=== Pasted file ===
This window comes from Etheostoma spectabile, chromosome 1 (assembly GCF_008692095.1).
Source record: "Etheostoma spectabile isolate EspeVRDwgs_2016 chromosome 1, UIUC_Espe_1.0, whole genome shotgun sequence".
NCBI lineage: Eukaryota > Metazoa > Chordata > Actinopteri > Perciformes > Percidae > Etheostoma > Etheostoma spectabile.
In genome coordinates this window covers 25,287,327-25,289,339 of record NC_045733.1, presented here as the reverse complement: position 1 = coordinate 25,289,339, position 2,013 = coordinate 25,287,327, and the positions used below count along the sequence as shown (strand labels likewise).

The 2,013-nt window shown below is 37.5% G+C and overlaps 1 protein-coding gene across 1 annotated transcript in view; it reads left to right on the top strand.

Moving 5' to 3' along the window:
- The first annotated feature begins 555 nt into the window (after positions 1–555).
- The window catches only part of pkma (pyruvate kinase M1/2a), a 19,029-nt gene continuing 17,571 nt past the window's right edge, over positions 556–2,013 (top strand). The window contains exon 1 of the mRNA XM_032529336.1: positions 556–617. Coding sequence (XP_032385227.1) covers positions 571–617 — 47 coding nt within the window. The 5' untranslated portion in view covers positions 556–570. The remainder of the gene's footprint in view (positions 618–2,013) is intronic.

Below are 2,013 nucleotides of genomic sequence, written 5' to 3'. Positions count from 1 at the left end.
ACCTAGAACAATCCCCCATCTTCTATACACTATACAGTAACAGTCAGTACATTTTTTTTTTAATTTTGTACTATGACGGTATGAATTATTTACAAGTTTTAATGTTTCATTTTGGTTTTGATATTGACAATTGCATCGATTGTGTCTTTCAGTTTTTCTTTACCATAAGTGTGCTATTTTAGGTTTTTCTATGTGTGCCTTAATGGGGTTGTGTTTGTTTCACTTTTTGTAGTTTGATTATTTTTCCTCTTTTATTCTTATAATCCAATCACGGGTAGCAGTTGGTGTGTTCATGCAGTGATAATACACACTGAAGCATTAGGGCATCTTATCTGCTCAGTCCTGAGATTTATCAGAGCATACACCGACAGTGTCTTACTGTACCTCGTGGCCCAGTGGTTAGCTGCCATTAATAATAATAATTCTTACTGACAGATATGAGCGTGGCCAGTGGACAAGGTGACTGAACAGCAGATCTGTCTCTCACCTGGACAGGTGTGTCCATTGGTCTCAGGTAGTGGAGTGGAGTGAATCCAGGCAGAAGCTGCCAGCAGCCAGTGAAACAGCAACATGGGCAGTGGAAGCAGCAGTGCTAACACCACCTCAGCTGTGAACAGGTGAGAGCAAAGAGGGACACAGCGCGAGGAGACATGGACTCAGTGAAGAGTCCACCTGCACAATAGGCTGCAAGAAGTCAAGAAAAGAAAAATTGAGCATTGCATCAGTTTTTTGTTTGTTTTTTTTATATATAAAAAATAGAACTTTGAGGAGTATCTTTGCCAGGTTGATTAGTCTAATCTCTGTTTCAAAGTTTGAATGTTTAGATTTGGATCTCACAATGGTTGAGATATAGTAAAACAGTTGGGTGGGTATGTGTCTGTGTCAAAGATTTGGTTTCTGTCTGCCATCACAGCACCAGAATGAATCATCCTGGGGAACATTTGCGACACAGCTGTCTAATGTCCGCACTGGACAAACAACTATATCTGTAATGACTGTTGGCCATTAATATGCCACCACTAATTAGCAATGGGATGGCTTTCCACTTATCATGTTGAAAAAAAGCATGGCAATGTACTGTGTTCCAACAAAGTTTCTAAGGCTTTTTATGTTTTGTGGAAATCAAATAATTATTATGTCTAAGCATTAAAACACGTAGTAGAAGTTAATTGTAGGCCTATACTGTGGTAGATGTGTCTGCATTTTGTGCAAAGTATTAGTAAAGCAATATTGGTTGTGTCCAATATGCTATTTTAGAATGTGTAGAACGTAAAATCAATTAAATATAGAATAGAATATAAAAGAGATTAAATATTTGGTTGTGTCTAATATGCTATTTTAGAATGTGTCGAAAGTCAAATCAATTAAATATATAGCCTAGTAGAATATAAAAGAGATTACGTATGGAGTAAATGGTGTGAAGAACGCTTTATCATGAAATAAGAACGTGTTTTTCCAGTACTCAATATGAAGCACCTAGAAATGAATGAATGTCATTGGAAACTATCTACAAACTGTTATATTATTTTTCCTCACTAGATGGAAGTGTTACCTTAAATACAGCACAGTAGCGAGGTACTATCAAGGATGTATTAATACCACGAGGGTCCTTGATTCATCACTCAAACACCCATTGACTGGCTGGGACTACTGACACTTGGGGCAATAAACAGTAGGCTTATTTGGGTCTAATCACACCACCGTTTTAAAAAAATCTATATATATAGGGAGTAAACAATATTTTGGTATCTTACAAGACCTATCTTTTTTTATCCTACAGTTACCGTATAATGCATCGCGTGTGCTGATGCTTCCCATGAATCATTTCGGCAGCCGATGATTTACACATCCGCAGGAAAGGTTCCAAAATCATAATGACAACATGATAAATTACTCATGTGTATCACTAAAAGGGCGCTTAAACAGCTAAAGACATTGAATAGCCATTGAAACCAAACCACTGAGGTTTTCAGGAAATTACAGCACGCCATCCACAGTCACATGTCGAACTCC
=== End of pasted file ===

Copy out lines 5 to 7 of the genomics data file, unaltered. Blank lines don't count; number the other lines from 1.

The 2,013-nt window shown below is 37.5% G+C and overlaps 1 protein-coding gene across 1 annotated transcript in view; it reads left to right on the top strand.

Moving 5' to 3' along the window:
- The first annotated feature begins 555 nt into the window (after positions 1–555).